First things first: I was dead wrong about the Mississippi Republican Senate runoff. I assumed that an incumbent who finishes second in a primary is toast in the runoff, but Thad Cochran surprised me by fighting hard and winning the nomination yesterday.
At the very least, Cochran's win is important because every individual senator matters. It will be interesting to see how Cochran responds to the scare. Does he shift toward Tea Party rhetoric to consolidate his party position, or does he decide to mainly represent the more moderate coalition that bailed him out? His situation isn't quite comparable to that of Alaska's Lisa Murkowski, but the question of how responsible Cochran will feel to his new (albeit almost certainly temporary) allies among black voters is fascinating.
Beyond this particular senator, the importance of the primary is, as always, mainly a matter of how it is interpreted. Do mainstream conservative Republican senators conclude that the Tea Party is, in fact, beatable? Or do they conclude that even as reliable a conservative as Cochran was almost defeated because he allowed space between himself and the radicals? Either interpretation is plausible.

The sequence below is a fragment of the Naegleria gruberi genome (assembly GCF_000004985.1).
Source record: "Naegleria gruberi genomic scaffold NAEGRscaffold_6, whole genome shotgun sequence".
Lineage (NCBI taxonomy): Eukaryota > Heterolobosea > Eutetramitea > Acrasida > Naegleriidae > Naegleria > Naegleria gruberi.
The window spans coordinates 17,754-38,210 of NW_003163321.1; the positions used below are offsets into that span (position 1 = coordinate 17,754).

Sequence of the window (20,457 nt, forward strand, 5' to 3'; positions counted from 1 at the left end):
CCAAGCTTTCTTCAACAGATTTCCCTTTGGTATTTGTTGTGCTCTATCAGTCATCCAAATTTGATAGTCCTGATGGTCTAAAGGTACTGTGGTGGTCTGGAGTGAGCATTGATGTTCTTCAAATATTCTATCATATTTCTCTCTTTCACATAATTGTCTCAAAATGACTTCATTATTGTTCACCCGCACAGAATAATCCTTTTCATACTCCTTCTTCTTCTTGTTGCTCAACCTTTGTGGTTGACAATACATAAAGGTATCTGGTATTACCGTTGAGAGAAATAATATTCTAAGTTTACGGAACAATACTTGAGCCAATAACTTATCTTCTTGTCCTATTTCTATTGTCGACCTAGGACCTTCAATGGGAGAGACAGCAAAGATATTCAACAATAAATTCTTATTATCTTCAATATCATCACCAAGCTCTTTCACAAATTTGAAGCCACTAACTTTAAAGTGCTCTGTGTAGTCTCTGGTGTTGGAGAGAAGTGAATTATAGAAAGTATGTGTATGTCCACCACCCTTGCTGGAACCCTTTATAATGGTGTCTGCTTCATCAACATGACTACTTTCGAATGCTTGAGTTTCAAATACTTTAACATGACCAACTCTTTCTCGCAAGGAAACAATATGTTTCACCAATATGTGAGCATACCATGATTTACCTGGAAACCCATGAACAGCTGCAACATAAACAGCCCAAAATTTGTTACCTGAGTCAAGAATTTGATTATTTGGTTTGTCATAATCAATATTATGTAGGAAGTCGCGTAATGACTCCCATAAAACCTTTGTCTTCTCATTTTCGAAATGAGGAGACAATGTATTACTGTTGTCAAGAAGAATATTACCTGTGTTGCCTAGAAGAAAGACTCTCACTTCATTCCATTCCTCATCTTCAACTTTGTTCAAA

All politicians are paranoid by nature. The question is what a particular set of politicians will be paranoid about. Objectively, both renomination and re-election remain 90 percent or better propositions. Realistically, very few senators and even fewer members of the House have anything to worry about. But incumbents aren't realistic. They are constantly aware of the threats, potential and future, to staying in office. We can be sure Republicans won't conclude from the Cochran primary and runoff that they're now safe, because politicians never draw that conclusion. So we'll have to leave it to reporters to tell us what lessons Republicans in Congress are drawing from Cochran's close call.
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